Idol Debut: Tyler's a Dog, J.Lo Is 'Vacuous'
But ultimately, the show isn't much different, critics say
By Evann Gastaldo,  Newser Staff
Posted Jan 20, 2011 10:03 AM CST
Steven Tyler, left, and Jennifer Lopez, new judges on "American Idol," take part in a panel discussion on the show in Pasadena, Calif., Tuesday, Jan. 11, 2011.   (AP Photo/Chris Pizzello)

(Newser) American Idol’s two new high-profile judges debuted last night, and critics, for the most part, yawned:

  • “Losing Simon Cowell from American Idol was like losing Alan Alda from MASH,” moans Ken Levine on the Huffington Post. In his place, we have Jennifer Lopez, “a vacuous former movie star/former recording star,” and Steven Tyler, “a walking cautionary tale to not do drugs/alcohol/glue/mushrooms/tobacco/cannabis/electric bananas/sleep deprivation for five weeks in a row.” Between them and original judge Randy Jackson, “there wasn't one insightful comment.”
  • The introduction of the new judges was “labored, long, and almost painfully lighthearted, like a divorced husband awkwardly presenting the new wife to his grown but unforgiving children,” writes Alessandra Stanley in the New York Times. And Tyler’s “bad boy reputation” was overplayed with a montage of him “leering and flirting … he looked too much like a long-haired version of Italy’s prime minister, Silvio Berlusconi.”

  • “After all the hype about the ‘new’ era of American Idol, the season premiere of Season 10 was pretty much just like the season premiere of Season 9,” notes Jennifer D’Angelo Friedman on PopNews Wire. Even though the show didn’t offer up anything new, the new judges “were a lot funnier than we thought they would be.” One particularly choice line from Tyler: “Well hellfire, save matches, f*** a duck, and see what happens.”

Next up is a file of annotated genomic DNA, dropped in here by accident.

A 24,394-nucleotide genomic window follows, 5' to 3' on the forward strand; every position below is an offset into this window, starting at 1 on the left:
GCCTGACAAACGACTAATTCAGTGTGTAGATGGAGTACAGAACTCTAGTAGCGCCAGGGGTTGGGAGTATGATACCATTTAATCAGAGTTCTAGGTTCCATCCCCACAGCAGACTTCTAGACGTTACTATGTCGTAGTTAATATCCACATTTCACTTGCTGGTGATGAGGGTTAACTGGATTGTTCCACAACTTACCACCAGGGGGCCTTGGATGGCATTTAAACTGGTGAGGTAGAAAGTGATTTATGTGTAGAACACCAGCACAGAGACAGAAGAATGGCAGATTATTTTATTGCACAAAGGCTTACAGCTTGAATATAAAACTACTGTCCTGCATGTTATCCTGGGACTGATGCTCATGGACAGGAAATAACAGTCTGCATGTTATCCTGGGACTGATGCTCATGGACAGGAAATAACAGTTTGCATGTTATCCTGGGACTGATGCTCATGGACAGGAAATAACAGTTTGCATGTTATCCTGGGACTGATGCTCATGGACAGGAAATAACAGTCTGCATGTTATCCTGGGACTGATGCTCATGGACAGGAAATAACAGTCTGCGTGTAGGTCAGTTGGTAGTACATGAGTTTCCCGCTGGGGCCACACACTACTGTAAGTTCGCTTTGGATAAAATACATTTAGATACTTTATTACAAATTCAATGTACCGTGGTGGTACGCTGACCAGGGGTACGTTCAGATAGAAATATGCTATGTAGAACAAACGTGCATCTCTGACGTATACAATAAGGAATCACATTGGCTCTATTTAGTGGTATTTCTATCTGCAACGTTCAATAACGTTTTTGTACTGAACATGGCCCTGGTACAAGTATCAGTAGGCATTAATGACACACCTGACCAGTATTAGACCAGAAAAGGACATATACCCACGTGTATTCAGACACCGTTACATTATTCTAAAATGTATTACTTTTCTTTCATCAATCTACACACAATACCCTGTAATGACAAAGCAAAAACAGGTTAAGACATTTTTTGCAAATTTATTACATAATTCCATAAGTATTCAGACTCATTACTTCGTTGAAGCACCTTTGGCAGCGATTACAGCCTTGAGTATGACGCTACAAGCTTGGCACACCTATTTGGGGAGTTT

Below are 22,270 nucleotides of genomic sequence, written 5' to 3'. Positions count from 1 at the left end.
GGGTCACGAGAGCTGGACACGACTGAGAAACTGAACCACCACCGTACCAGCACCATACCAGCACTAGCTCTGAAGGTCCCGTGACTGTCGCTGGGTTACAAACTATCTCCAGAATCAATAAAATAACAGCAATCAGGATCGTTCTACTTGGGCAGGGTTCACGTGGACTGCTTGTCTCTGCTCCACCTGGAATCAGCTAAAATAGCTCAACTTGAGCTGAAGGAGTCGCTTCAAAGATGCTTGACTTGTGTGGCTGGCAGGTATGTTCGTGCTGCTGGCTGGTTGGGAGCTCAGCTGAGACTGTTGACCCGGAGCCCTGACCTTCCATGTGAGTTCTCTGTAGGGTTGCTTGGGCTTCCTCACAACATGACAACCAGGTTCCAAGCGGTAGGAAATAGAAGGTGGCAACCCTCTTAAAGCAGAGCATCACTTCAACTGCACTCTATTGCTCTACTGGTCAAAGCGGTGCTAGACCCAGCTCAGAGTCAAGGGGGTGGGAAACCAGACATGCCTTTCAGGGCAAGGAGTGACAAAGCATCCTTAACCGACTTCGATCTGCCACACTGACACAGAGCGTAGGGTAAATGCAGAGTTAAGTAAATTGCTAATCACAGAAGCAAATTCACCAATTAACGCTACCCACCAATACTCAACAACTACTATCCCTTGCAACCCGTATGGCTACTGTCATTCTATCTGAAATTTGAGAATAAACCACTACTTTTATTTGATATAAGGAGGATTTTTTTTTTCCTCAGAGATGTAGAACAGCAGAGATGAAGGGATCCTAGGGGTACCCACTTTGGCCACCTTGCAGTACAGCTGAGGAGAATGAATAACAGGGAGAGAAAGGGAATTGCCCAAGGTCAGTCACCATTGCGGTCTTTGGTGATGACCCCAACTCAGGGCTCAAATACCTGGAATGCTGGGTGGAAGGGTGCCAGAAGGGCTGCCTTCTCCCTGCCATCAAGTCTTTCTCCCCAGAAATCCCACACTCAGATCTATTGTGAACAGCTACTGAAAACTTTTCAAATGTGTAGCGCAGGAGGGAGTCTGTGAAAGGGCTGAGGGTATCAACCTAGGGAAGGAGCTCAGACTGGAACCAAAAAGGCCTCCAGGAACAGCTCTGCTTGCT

• Mary McNamara is one of the few who’s unabashedly happy with the revamped show. “For the first time in a long time the fumblings and flailings of contestants fighting to find their feet on stage will not be mirrored by the judges table,” she writes in the Los Angeles Times. “Tyler and Lopez are performers, time- and road-tested, who have experienced failure as well as success, and even in the first two hours the difference in how they perceive performances made the show more interesting than it has been in a while.”
Click through to watch one of the crazier clips from last night’s show.
 

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